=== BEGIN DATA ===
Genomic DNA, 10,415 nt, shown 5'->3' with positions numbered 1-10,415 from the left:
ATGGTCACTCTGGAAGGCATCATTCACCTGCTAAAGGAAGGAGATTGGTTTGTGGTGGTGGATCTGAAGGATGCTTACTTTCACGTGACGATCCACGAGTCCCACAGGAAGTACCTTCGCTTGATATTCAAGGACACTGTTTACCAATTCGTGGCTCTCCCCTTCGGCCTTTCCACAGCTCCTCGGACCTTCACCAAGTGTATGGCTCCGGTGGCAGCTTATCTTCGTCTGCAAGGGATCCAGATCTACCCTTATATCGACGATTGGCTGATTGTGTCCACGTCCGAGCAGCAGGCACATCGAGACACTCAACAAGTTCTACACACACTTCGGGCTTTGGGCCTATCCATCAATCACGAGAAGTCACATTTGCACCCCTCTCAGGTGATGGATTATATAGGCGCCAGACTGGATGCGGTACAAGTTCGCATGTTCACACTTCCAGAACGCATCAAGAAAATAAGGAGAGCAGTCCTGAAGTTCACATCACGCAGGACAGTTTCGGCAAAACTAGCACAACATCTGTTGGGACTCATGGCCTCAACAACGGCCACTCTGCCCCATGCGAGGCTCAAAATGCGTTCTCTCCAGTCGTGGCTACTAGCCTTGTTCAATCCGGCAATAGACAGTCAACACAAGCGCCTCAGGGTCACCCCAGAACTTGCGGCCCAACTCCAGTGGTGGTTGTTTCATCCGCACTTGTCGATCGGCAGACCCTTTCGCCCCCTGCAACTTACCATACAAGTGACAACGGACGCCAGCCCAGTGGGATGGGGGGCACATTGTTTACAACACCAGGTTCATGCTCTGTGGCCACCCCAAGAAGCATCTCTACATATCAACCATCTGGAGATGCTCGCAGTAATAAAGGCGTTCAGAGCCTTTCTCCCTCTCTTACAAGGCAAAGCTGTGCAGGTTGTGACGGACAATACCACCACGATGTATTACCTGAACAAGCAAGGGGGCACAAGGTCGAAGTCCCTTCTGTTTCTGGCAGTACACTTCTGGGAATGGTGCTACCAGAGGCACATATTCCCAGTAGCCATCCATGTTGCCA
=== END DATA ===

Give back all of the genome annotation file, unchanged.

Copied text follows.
Genomic DNA, 10,415 nt, shown 5'->3' with positions numbered 1-10,415 from the left:
ATGGTCACTCTGGAAGGCATCATTCACCTGCTAAAGGAAGGAGATTGGTTTGTGGTGGTGGATCTGAAGGATGCTTACTTTCACGTGACGATCCACGAGTCCCACAGGAAGTACCTTCGCTTGATATTCAAGGACACTGTTTACCAATTCGTGGCTCTCCCCTTCGGCCTTTCCACAGCTCCTCGGACCTTCACCAAGTGTATGGCTCCGGTGGCAGCTTATCTTCGTCTGCAAGGGATCCAGATCTACCCTTATATCGACGATTGGCTGATTGTGTCCACGTCCGAGCAGCAGGCACATCGAGACACTCAACAAGTTCTACACACACTTCGGGCTTTGGGCCTATCCATCAATCACGAGAAGTCACATTTGCACCCCTCTCAGGTGATGGATTATATAGGCGCCAGACTGGATGCGGTACAAGTTCGCATGTTCACACTTCCAGAACGCATCAAGAAAATAAGGAGAGCAGTCCTGAAGTTCACATCACGCAGGACAGTTTCGGCAAAACTAGCACAACATCTGTTGGGACTCATGGCCTCAACAACGGCCACTCTGCCCCATGCGAGGCTCAAAATGCGTTCTCTCCAGTCGTGGCTACTAGCCTTGTTCAATCCGGCAATAGACAGTCAACACAAGCGCCTCAGGGTCACCCCAGAACTTGCGGCCCAACTCCAGTGGTGGTTGTTTCATCCGCACTTGTCGATCGGCAGACCCTTTCGCCCCCTGCAACTTACCATACAAGTGACAACGGACGCCAGCCCAGTGGGATGGGGGGCACATTGTTTACAACACCAGGTTCATGCTCTGTGGCCACCCCAAGAAGCATCTCTACATATCAACCATCTGGAGATGCTCGCAGTAATAAAGGCGTTCAGAGCCTTTCTCCCTCTCTTACAAGGCAAAGCTGTGCAGGTTGTGACGGACAATACCACCACGATGTATTACCTGAACAAGCAAGGGGGCACAAGGTCGAAGTCCCTTCTGTTTCTGGCAGTACACTTCTGGGAATGGTGCTACCAGAGGCACATATTCCCAGTAGCCATCCATGTTGCCA